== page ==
Classic Equine Connection

Things to consider when choosing stall bedding

Posted by Classic Equine Equipment Blog on Aug 19, 2020 4:29:09 PM

When it’s time to bed your horse there are a wide variety of bedding options. Here are some things to consider when deciding on what your horse will stand and sleep on.

horse stall mattressWhat are you going to use it for?

The most common use of bedding for stalls is to absorb urine and make cleaning manure easier in your horse’s stall. In this case, shavings, wood pellets or even newspaper are your best bet.   Most will absorb the urine and some will even help with odor control. However, be careful when selecting shavings – black walnut shavings can be dangerous to your horse.

If you plan to use bedding to help protect your horse’s legs and give him a soft spot to stand, you may want to consider stall mats or a stable comfort mattress system. This can also help reduce the amount of shavings you use while giving your horse another layer of cushioning.

What’s available in your area and in your budget?LOCATION, LOCATION LOCATION!

Not all products are available everywhere. For example, you may see several advertisements in national magazines but that product may be unavailable in your area. If you live near a woodworker or lumber mill, you might be able to get a deal on shavings or sawdust – make sure you ask what type they are as some can be hazardous to horses.

Where are you going to store it?

Bedding made from shavings or sawdust require a large, covered area to keep them from flying around and/or getting wet. If you have a large horse operation, buying bulk shavings may be economical. But if you have a smaller farm with 4 or so horses, you may find that wood pellets that come in bags are the easiest to store and use.

classic equine blogHow long will it last?

You want a bedding that does the job of cushioning your horse and absorbing urine, but does not become so saturated that it is hard to remove or causes irritation to your horse. It’s better to clean more often than to wait until bedding becomes thoroughly saturated. Damp or wet bedding softens the horse’s hooves and provides a bacterial breeding ground. Bedding that does not absorb well also allows more ammonia to be released and can irritate your horse’s respiratory system. Dusty or moldy bedding can also be a respiratory irritant.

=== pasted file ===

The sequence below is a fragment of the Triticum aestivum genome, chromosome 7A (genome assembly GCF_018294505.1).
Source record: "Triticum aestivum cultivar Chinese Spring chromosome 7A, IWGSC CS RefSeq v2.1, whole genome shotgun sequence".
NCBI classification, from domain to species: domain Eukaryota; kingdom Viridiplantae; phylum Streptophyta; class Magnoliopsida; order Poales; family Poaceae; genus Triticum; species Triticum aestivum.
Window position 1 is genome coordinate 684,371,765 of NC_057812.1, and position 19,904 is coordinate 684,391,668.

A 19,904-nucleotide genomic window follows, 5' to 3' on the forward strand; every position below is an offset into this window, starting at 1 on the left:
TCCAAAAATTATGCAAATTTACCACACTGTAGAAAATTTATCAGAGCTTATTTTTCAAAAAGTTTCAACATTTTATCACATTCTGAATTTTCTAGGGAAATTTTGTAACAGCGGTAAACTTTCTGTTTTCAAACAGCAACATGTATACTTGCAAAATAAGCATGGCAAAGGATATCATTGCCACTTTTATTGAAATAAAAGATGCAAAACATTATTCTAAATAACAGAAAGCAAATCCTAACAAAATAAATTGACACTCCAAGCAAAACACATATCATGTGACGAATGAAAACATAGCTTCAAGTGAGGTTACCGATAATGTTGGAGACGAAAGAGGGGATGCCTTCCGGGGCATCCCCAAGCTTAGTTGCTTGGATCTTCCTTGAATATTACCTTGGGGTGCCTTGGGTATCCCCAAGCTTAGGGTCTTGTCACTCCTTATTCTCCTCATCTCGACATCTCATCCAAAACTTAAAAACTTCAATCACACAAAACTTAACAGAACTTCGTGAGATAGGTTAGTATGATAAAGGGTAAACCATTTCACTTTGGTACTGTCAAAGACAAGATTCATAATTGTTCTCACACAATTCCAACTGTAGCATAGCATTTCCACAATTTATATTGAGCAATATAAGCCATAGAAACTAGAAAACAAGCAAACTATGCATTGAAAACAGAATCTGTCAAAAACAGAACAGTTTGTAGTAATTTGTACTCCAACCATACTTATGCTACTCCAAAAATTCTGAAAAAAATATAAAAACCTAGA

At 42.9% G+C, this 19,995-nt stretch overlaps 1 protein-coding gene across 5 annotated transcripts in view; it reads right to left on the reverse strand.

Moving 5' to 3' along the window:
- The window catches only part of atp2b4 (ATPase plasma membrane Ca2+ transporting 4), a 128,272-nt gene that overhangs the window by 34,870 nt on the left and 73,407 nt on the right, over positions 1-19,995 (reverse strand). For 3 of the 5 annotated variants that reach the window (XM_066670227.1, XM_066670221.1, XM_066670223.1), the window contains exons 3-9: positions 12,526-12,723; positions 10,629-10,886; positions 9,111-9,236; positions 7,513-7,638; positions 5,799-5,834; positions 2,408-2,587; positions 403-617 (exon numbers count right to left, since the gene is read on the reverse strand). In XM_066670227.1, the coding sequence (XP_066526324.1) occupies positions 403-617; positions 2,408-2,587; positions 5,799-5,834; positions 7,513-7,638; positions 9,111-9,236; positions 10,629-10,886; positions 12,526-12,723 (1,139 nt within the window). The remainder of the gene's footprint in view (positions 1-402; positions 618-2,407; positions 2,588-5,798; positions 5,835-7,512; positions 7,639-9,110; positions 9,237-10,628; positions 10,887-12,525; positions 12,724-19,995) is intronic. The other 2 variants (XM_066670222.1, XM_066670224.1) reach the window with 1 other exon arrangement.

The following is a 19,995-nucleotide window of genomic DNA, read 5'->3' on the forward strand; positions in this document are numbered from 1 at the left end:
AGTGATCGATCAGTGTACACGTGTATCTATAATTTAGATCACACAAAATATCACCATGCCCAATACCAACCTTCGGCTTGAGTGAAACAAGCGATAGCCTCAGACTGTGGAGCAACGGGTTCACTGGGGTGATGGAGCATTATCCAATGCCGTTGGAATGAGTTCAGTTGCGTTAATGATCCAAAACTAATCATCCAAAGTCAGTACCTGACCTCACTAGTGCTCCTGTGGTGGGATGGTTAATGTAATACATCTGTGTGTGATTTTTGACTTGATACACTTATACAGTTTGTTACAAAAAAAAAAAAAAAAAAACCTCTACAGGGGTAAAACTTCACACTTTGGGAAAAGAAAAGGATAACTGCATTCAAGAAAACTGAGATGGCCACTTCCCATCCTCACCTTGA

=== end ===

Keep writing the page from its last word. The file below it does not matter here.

It’s important to develop a good mucking routine when cleaning stalls. By teaching workers to only pick up manure and soiled bedding, you can make products last longer. In addition, consider where you put your shavings. If you spread them all over the stall, even under the water and feed buckets, you are probably wasting your bedding. Some horses have favorite spots where they urinate – bed more heavily there and skip areas where your horse doesn’t go.

What are you going to do with it after it’s been used?

Once the bedding has been soiled, you will, of course, have to get rid of it. Composting is one way, but certain types of bedding don’t break down as quickly as others. Straw and wood pellets break down quite quickly in the compost pile. Wood shavings and sawdust do not.

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